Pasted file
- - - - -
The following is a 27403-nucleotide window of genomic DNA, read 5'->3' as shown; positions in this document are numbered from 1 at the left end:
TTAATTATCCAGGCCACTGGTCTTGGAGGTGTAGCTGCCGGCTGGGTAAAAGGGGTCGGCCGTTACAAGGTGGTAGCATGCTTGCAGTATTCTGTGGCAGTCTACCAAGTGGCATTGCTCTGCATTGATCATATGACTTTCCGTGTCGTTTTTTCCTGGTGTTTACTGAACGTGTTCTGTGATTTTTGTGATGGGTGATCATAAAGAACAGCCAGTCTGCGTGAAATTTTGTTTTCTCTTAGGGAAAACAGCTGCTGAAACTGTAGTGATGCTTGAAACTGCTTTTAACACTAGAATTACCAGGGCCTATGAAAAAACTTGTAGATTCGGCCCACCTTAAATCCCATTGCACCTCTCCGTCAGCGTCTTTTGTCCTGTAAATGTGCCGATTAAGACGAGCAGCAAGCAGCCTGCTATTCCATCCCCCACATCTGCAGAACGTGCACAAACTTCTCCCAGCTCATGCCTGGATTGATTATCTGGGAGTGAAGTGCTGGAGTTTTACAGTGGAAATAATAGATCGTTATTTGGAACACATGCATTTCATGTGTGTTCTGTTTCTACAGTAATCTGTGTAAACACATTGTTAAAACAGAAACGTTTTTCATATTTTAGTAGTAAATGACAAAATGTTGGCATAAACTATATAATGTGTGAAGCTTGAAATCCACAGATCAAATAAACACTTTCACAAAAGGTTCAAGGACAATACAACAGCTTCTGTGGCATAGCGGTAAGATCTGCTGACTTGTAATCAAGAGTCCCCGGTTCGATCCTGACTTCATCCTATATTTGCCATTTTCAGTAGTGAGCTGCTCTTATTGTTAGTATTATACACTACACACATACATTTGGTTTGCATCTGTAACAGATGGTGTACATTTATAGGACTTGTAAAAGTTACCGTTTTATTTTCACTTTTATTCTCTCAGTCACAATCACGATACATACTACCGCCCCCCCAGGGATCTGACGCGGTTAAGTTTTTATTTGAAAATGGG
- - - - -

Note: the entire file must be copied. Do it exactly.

The following is a 27403-nucleotide window of genomic DNA, read 5'->3' as shown; positions in this document are numbered from 1 at the left end:
TTAATTATCCAGGCCACTGGTCTTGGAGGTGTAGCTGCCGGCTGGGTAAAAGGGGTCGGCCGTTACAAGGTGGTAGCATGCTTGCAGTATTCTGTGGCAGTCTACCAAGTGGCATTGCTCTGCATTGATCATATGACTTTCCGTGTCGTTTTTTCCTGGTGTTTACTGAACGTGTTCTGTGATTTTTGTGATGGGTGATCATAAAGAACAGCCAGTCTGCGTGAAATTTTGTTTTCTCTTAGGGAAAACAGCTGCTGAAACTGTAGTGATGCTTGAAACTGCTTTTAACACTAGAATTACCAGGGCCTATGAAAAAACTTGTAGATTCGGCCCACCTTAAATCCCATTGCACCTCTCCGTCAGCGTCTTTTGTCCTGTAAATGTGCCGATTAAGACGAGCAGCAAGCAGCCTGCTATTCCATCCCCCACATCTGCAGAACGTGCACAAACTTCTCCCAGCTCATGCCTGGATTGATTATCTGGGAGTGAAGTGCTGGAGTTTTACAGTGGAAATAATAGATCGTTATTTGGAACACATGCATTTCATGTGTGTTCTGTTTCTACAGTAATCTGTGTAAACACATTGTTAAAACAGAAACGTTTTTCATATTTTAGTAGTAAATGACAAAATGTTGGCATAAACTATATAATGTGTGAAGCTTGAAATCCACAGATCAAATAAACACTTTCACAAAAGGTTCAAGGACAATACAACAGCTTCTGTGGCATAGCGGTAAGATCTGCTGACTTGTAATCAAGAGTCCCCGGTTCGATCCTGACTTCATCCTATATTTGCCATTTTCAGTAGTGAGCTGCTCTTATTGTTAGTATTATACACTACACACATACATTTGGTTTGCATCTGTAACAGATGGTGTACATTTATAGGACTTGTAAAAGTTACCGTTTTATTTTCACTTTTATTCTCTCAGTCACAATCACGATACATACTACCGCCCCCCCAGGGATCTGACGCGGTTAAGTTTTTATTTGAAAATGGG